For those of you that think that when you listening to clip, you are listening to no colored music.  You are totally wrong!

Take a look at your earphones and none of them produce flat frequency response.

 

So no matter what player you use, you end up with colored music by your earphones.

 

By the way, Sansa series's bass response does go deep but it's muddy.

post #37 of 467

Erm, I don't think anyone is talking about headphones and the obvious colourations they tend to induce.

As to your comment on the bass response, seems unlikely - the Clip boasts a very low output impedance for cheap portable player, so boomy bass is not on the agenda even when driving very low impedance headphones.

post #38 of 467
Quote:
Originally Posted by faichiu View Post

For those of you that think that when you listening to clip, you are listening to no colored music.  You are totally wrong!

Take a look at your earphones and none of them produce flat frequency response.

 

So no matter what player you use, you end up with colored music by your earphones.

 

By the way, Sansa series's bass response does go deep but it's muddy.


Only when you have a rockboxed clip+ on hand will I consider you qualified to make comments like that. Just because of your comment about the bass, I went and listened to Wait by the Yin Yang twins. Result: deep bass with no muddiness

 

post #39 of 467

I prefer the sq, of the cowon s9, to the sansa clip+; and this with a flat eq. I  managed to get more clarity out of the cowon when testing my srh940.

However it still doesn't reach the sq, of a dedicated soundcard.

I  like the sansa clip because of its size , price, rockboxing, and that's all.

post #40 of 467
Thread Starter 

Hmm I suppose it is pretty good for what it is...

 

I am comparing it to a desktop amplifier / Dac which isnt really fair...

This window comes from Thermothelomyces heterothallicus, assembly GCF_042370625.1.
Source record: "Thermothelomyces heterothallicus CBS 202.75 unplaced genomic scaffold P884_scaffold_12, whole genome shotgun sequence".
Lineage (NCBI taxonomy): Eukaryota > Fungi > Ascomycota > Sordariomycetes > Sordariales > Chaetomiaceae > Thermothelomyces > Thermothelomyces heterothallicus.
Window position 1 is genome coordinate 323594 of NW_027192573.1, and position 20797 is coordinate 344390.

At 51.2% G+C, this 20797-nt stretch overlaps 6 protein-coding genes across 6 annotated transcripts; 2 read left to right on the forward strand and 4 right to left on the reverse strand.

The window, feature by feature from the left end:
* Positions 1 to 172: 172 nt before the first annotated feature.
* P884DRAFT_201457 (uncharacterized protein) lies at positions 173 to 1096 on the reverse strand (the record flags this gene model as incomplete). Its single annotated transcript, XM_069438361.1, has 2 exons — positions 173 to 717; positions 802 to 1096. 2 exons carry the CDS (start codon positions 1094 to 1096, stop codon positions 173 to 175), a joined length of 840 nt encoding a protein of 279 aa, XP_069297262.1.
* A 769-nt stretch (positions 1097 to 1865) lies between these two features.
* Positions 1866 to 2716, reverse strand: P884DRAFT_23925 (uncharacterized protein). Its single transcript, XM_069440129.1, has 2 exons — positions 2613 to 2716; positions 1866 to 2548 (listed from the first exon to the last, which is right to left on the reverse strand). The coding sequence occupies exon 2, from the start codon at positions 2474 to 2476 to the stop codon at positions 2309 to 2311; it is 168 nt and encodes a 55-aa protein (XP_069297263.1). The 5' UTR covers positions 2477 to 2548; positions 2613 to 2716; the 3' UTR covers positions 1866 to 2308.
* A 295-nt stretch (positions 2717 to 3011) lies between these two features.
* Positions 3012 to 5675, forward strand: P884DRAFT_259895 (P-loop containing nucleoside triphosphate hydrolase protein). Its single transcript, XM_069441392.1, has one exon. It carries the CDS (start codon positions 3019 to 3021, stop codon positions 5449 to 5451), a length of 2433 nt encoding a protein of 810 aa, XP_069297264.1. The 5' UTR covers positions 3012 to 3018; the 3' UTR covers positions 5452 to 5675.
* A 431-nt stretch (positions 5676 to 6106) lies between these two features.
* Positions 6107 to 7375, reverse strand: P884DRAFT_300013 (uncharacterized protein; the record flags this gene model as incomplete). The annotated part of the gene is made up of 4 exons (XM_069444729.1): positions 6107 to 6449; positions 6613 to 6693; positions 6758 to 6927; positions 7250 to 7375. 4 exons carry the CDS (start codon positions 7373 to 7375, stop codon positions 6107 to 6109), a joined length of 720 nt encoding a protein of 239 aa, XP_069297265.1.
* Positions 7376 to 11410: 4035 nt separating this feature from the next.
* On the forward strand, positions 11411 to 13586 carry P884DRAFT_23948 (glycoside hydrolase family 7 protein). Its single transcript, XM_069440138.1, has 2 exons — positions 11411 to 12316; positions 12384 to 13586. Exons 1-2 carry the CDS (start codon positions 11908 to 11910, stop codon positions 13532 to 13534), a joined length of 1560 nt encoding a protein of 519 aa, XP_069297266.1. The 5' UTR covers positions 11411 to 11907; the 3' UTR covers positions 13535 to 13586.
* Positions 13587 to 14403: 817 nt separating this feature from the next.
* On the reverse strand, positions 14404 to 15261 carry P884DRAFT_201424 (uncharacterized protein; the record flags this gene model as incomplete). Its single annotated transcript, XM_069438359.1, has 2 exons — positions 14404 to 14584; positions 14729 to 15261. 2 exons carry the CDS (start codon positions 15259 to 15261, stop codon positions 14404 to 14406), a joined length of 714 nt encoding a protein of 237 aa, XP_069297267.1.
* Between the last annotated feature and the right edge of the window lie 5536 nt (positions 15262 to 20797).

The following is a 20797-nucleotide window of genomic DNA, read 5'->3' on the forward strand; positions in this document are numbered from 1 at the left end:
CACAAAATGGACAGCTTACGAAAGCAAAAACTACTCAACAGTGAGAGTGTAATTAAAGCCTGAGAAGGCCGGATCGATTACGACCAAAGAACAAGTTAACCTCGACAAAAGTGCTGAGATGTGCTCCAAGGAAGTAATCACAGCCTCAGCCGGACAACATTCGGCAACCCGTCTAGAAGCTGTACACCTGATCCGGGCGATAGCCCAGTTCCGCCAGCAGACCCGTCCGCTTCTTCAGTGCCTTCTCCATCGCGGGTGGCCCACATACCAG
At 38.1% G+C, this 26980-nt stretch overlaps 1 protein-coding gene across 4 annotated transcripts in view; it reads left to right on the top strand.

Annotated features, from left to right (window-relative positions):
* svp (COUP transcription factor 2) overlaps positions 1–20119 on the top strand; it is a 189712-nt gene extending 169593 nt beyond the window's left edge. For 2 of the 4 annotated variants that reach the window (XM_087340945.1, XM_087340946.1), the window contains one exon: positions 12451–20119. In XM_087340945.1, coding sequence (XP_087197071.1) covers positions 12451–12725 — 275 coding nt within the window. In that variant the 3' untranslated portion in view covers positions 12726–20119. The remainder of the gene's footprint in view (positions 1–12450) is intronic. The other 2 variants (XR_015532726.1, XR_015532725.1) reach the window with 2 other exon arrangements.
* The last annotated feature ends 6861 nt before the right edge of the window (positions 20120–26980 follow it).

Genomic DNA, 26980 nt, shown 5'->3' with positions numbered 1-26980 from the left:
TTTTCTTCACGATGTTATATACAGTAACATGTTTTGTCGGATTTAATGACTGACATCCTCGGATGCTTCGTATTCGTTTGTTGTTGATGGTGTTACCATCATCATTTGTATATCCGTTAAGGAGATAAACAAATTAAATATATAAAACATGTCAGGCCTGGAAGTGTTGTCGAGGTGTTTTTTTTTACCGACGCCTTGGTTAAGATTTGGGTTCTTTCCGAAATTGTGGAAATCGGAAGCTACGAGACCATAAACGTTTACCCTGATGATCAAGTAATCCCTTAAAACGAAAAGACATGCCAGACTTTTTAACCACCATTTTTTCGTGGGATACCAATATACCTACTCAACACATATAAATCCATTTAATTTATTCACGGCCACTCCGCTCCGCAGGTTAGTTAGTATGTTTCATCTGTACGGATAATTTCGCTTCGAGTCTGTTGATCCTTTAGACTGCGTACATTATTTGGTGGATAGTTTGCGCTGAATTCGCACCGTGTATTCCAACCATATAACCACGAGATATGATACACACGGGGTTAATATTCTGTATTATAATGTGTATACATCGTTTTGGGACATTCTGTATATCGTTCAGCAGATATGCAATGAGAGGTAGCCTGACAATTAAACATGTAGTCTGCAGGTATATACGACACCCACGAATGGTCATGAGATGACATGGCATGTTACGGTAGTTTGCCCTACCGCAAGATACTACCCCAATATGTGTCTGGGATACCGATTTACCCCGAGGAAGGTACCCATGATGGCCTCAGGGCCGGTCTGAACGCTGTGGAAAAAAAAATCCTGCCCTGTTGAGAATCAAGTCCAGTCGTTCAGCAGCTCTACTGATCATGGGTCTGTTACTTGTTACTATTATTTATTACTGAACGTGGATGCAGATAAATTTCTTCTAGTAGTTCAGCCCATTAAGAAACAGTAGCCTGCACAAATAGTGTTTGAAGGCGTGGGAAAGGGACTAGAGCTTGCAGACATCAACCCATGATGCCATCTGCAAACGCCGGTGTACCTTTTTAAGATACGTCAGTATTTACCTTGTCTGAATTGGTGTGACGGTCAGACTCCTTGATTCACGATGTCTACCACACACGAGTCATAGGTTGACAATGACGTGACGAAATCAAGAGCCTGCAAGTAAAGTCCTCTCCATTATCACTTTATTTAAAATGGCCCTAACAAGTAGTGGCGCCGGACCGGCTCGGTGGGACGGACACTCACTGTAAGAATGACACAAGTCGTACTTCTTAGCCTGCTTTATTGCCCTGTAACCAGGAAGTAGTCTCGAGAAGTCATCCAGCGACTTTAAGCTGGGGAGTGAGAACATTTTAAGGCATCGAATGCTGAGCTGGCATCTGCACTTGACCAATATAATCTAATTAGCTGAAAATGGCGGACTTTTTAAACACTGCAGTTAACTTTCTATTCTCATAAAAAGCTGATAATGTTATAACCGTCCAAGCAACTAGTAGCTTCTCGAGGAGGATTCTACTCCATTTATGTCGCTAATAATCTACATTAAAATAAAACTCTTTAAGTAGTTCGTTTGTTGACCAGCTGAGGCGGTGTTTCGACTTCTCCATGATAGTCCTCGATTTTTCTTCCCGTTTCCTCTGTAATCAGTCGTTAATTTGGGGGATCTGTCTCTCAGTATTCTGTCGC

Considering the size and price and durability overall it is a good player.

 

I just find it a bit questionable that people say it sounds jsut as good as a cowon or other more expensvie players?

post #41 of 467
Quote:
Originally Posted by nicholars View Post

Hmm I suppose it is pretty good for what it is...

 

I am comparing it to a desktop amplifier / Dac which isnt really fair...

 

Considering the size and price and durability overall it is a good player.

 

I just find it a bit questionable that people say it sounds jsut as good as a cowon or other more expensvie players?

I don't think any  portable mp3 player is able to reach the sq of a good "desktop amplifier / Dac".
 

 

post #42 of 467

Some very expensive portable players are rather worse at producing music than an iPod (looking at you Hifiman...)
 


 

post #43 of 467
Quote:
Originally Posted by LFF View Post

 IMHO, the Clip+ is among the best sounding portables out there if you appreciate the sound of music and not the sound of equipment.

 


And there you have it folks.

 

If you prefer a colored source, look elsewhere.

 

post #44 of 467
Quote:
Originally Posted by kite7 View Post


And there you have it folks.

 

If you prefer a colored source, look elsewhere.

 

 

1) How do you know that the sansa clip is less colored that any  other player.
2) it's not as if coloration is the only criteria . For instance if the sound is muffled...

 

 

post #45 of 467

FR measurements with a low load

 

The perception of muffled sound is not the fault of the player if its FR is flat which the clip is. If you think more treble means the sound is clearer then it's obvious the source's FR is not flat and more tipped towards high frequencies.

 

The measurements back up the clip's performance and I'll take objectivity over subjectivity especially when it comes to talking about what devices performs better for a specific load.

 

I only want to hear the headphone's FR so ideally the source and amp must have a flat FR as if headphones aren't already colored enough. If you prefer the "does it mix?" mentality by all means, color everything on top of the headphone's already bumpy FR to achieve the sound you want. IMO, if you hear "muffle sound" from a flat source and amp with exceptional low noise and distortion measurements then it's the headphone. You'll be lucky to find any measurements on these forums though for various reasons.


Edited by kite7 - 9/21/11 at 6:46pm